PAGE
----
I made an attempt to maintain some small connections with my old identity:
I tried to keep my corporate haircut but finally gave up after a few weeks. My new boss caught me with
a comb in my hand and smirked: 'You got a meeting, bigshot? Forget the fancy hair, suit man, get a buzzcut and grow a beard!'
So after a few more pushes from my new colleagues and the experience of working outdoors in a very hot summer, I surrendered my thick head of hair to a much cooler buzzcut, and I have even allowed a beard to grow: unimaginable in my old life of perfect corporate appearance.
The first day I was about to get into my Lexus, as I always had, when the garbage truck drove up! So I am picked up by a garbage truck now; I no longer step into a gleaming top-of-the-line Lexus. I sold it a few weeks later.
I kept wearing my Cartier watch (!) but my new boss also told me to take off my "fancy" wristwatch, so that too is gone.
I must admit that others no longer see me in the same way, and the attitude of my boss is an example of how things have changed. There is no hostility, but there is less respect. I am treated with a condescension that I had never experienced. I am a laborer now and I'm no longer called sir!
I never imagined I would have to fight to keep my own name! But even my name has been changed. Well, it has not changed literally. My first name is Roger. I was told that is not a name for a garbage man! So I am now 'Jimbo', which is short for my middle name James.
And the mirror-polished Italian leather shoes I used to be so proud of and kept in perfect condition in their shoe trees have given way to work boots and I even wear a different shoe size: my size ten wingtips fit with the black dress socks I once wore. Now heavy white sweat socks fit with size eleven work boots.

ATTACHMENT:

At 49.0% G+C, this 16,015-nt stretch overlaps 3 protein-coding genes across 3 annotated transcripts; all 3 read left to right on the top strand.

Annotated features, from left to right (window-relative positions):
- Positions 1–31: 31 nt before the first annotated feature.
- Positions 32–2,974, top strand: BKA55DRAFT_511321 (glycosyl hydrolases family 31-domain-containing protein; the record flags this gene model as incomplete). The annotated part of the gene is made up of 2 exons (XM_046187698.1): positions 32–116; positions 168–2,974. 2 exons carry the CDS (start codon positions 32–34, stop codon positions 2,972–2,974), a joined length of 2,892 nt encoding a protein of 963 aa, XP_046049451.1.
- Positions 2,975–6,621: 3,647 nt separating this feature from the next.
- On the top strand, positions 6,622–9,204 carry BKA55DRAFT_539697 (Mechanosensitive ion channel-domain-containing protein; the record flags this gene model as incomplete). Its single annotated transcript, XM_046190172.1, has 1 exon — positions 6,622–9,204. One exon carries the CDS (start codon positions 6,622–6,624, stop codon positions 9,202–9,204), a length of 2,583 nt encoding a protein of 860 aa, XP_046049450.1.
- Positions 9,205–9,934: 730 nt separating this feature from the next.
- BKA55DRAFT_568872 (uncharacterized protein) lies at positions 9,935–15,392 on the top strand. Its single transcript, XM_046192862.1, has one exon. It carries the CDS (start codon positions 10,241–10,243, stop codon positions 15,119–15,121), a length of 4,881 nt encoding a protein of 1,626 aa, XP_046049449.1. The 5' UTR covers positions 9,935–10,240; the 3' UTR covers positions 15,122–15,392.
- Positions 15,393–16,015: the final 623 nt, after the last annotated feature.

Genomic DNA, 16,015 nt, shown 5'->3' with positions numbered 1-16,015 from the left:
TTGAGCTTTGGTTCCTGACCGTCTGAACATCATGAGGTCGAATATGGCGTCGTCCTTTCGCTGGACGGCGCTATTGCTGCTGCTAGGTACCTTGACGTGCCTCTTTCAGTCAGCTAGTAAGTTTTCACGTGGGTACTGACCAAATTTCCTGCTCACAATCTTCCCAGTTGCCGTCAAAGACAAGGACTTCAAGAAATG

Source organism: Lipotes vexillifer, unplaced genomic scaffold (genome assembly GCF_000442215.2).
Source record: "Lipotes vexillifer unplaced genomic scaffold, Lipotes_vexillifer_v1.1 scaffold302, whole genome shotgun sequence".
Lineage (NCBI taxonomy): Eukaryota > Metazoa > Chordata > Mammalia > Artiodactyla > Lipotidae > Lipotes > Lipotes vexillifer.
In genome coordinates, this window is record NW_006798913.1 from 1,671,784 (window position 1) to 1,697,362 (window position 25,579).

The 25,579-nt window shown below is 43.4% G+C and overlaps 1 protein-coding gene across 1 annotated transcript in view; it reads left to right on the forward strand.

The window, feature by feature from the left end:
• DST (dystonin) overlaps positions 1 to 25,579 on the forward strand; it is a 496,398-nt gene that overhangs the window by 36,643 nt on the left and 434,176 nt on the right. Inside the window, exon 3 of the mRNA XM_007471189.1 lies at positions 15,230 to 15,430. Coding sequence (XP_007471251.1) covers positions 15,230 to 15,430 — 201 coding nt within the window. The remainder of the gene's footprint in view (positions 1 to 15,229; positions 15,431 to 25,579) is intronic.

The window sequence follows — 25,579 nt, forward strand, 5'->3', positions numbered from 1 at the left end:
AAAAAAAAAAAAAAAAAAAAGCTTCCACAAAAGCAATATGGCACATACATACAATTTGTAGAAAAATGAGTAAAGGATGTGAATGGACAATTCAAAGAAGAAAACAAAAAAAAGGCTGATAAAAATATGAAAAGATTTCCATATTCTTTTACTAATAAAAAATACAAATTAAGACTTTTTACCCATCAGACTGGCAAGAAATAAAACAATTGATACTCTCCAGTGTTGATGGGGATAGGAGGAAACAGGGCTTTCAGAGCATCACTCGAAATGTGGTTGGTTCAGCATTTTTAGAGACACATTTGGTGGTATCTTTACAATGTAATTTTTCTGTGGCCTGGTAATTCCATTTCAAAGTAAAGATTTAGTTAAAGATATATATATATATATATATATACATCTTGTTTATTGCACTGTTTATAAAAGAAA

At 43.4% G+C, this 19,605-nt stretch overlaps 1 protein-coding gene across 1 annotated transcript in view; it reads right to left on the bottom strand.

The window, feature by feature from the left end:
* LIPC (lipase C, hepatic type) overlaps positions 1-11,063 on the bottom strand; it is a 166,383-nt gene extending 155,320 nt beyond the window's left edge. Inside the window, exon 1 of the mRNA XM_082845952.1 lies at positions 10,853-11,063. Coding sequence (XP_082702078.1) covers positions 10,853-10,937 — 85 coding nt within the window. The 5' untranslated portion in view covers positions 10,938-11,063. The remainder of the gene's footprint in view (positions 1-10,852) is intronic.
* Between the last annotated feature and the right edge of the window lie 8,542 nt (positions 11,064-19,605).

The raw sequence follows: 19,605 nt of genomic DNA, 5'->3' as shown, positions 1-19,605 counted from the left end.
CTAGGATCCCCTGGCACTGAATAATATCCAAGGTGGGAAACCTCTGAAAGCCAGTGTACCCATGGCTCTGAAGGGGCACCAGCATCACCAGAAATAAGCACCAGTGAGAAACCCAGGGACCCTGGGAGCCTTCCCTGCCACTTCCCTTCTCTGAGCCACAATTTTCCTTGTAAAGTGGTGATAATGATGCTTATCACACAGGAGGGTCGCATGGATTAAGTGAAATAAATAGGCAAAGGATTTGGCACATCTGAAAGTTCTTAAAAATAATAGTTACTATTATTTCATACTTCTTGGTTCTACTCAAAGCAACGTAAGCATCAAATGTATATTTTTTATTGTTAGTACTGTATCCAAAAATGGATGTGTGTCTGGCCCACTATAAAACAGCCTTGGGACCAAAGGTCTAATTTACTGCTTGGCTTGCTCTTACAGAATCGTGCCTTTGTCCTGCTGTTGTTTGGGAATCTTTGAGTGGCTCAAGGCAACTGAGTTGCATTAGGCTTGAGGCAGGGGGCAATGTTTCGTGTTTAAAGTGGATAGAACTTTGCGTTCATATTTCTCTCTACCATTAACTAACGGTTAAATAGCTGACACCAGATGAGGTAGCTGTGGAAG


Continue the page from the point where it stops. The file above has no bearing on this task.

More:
I had worn black business socks the first day, but I found they are very uncomfortable with work boots. So my black socks were tossed as well.
I was doing manual labor for the first time and eating far more. My body was changing. I am no longer trim and have put on plenty of weight.
I have grease and dirt in my skin. I do not smell good when I come home.
Every small, seemingly insignificant change is a symbol of the transformation I have experienced. Yet as this has happened I have realized that so much of my identity was formed by my career, my clothes, my trophies and my car that I did not know who I was. I tried to hold on to my hair, my name, my car, my watch and my socks. They were all taken away as they no longer fit my new life.
I had to admit, very slowly, that my definition of success was shallow and inadequate. I also - slowly - came to realize that I was working hard at my new job and bringing home a paycheck again and that was something to be proud of.
I found myself thinking less and less of my old life and started finding satisfaction in my new job. I was still looking for another corporate position but the recession was gathering steam and only part time work was offered. I had to have the insurance and the security of a regular job.
So my new blue collar self has taken over more and more of my identity, as Jimbo the garbageman pushes out the last traces of Roger the executive. With the extra weight from the job my three piece suits no longer fit - in more ways than one!
My understanding of success is completely different now. All of the outer symbols have been taken away in a powerful purging process. I have had to find a new success based on my inner self and NOT on money.
It is a work in progress, but I am on my way. Visitors' Pages For This Topic